my NEW system pics | my OLD system pics
  • Big-Al_2
    Big-Al_2 Member Posts: 263
    edited December 2009

    The hammer-tone brown sure looks elegant though.  It's probably worth putting up with the odor . . . if you like that look.

  • high heat paint

    A bit late, but I will add my experience.

    Latex may be able to handle the heat of the pipes and radiators, but it can't take it over time and so it will eventually peel and flake.

    Regular enamel spray paint will suffer the same fate.

    The high-heat paint that you can get for grills and things works great.  But I think that the matte finish is unremarkable and the silver gloss looks silly.  And if you are lucky enough to have any kind of cast details on your radiators, they will kind of get lost in the matte finish.  The same companies make high-heat gloss, but you have to brush it on.

    Engine spray paint works great.  It can take the temperatures and you can get it in a very nice gloss finish .. and lots of colors if that is your thing.  In fact, the finish kind of looks like powder-coating.

    I did all of my radiators in the matte high heat because I couldn't find it in gloss.  I really hated the matte finish so I went on a quest for high heat sprayable gloss.  That's when I discovered the engine paint.  I recoated them all with that and they look incredible.  Some people have said that the engine paint doesn't hold up as well as the high-heat, but they are both rated to temps way beyond what a steam radiator could hit.
  • Jamie Hall
    Jamie Hall Member Posts: 21,573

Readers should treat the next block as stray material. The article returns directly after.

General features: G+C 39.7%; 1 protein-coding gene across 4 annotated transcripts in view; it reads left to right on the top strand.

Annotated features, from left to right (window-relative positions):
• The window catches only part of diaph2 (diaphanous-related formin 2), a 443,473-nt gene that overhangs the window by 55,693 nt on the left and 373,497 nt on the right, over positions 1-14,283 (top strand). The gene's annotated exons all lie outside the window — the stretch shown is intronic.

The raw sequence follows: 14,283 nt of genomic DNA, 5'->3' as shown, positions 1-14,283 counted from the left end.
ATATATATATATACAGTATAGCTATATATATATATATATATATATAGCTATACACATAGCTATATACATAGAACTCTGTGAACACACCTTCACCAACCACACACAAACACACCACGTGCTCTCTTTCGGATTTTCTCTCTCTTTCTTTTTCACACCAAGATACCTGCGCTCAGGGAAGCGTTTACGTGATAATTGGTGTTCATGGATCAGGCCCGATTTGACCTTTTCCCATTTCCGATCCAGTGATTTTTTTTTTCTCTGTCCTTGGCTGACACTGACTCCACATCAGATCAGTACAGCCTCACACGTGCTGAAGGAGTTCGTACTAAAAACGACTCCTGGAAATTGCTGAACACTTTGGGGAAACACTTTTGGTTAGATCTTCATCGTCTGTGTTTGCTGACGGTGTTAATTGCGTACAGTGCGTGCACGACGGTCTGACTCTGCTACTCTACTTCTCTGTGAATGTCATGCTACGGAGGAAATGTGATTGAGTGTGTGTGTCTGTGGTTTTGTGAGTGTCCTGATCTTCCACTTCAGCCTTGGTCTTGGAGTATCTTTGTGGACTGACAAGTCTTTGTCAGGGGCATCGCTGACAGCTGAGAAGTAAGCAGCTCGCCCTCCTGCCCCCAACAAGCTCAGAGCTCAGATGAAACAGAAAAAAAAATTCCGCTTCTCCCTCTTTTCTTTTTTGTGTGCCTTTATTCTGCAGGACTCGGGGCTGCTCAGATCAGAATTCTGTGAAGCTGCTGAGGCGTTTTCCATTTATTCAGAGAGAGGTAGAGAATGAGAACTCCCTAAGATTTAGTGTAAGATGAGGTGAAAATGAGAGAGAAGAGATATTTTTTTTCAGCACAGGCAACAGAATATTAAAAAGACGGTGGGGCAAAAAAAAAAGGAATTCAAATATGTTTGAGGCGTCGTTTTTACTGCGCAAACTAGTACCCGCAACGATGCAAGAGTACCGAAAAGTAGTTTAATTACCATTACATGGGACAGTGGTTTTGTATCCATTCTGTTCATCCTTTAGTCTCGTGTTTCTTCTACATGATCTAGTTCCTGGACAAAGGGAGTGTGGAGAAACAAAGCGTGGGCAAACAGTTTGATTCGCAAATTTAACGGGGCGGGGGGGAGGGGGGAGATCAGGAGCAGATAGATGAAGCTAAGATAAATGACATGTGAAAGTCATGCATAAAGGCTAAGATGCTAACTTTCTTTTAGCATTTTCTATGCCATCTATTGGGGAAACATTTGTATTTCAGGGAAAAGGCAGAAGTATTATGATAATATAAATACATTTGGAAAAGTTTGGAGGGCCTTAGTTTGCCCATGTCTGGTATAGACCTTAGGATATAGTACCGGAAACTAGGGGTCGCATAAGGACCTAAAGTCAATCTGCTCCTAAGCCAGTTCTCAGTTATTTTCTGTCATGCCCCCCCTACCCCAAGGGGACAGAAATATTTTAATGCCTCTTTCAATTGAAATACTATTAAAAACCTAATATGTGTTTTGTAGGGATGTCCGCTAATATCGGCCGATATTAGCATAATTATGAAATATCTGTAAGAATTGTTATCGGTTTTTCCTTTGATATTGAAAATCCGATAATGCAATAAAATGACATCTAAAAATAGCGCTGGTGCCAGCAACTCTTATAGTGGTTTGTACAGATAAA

We have had

    no problems with flaking or peeling -- not yet, at least (about 3 to 5 years) -- except on one riser where we couldn't do a proper surface prep.  The procedure we use is scrape as much old paint off as possible, then wire brush (hand, not power -- but you might be able to get away with power) hard.  The metal or rust (either one!) must be bright and hard.  Then a coat of high quality (we use Benjamin Moore, but there are other good brands) oil base primer.  Then whatever colour we need (usually to match the walls, occasionaly to match the trim) of top quality acrylic (again BM) paint.  The one place we couldn't do the scraping and wire brushing (would you believe silk wall paper?) has peeled.
    Br. Jamie, osb
    Building superintendent/caretaker, 7200 sq. ft. historic house museum with dependencies in New England
  • Luv'nsteam
    Luv'nsteam Member Posts: 278
    Painting steam radiators

    I have painted many, many steam rads and several risers.  To date, not one has peeled.  The trick, like all painting, is in the preparation.  Sand blasting is thorough, but who wants to truck several, several hundred pound iron radiators to someones shop for sand blasting?

    If they are rough, have peeling or chipped paint, sanding by hand until the peeling area is blended and smooth is a good start.  TSP (tri-sodium phosphate or a substitute if n/a in your state), bleach & H2O are the things that work followed by a very thorough rinsing.  I have trucked some out back and power washed them, I have scrubbed them in place by hand.  Whatever is most convenient for the person doing the prep work.

    I have used enamel, lacquer, latex and some specialty high-temp coatings/paint.  With proper prep, they have all worked and lasted just fine.  For me, it was what my client wanted, or at home, the color my lovely wife wanted.  After cleaning, primer is a must if you want the paint to to adhere to the rad.  Don't wanna use primer?  Well, it's your time, you decide.

    Our rads at home are painted with Rustoleum "Pounded Copper" paint.  They are beautiful and most important, my wife likes them. :  )

    As for application, they require three to eight cans of spray paint, depending on the size.  If you use a brush, a half quart to one quart for a medium to large radiator.

    Both application methods suck if you want good and complete coverage.  Sorry, I can't lie to you.  Painting a radiator completely is not fun.  However, the final product is rewarding.  And if you take your time and do it right, it will last a long time.

    Good luck,

    Mike Mumma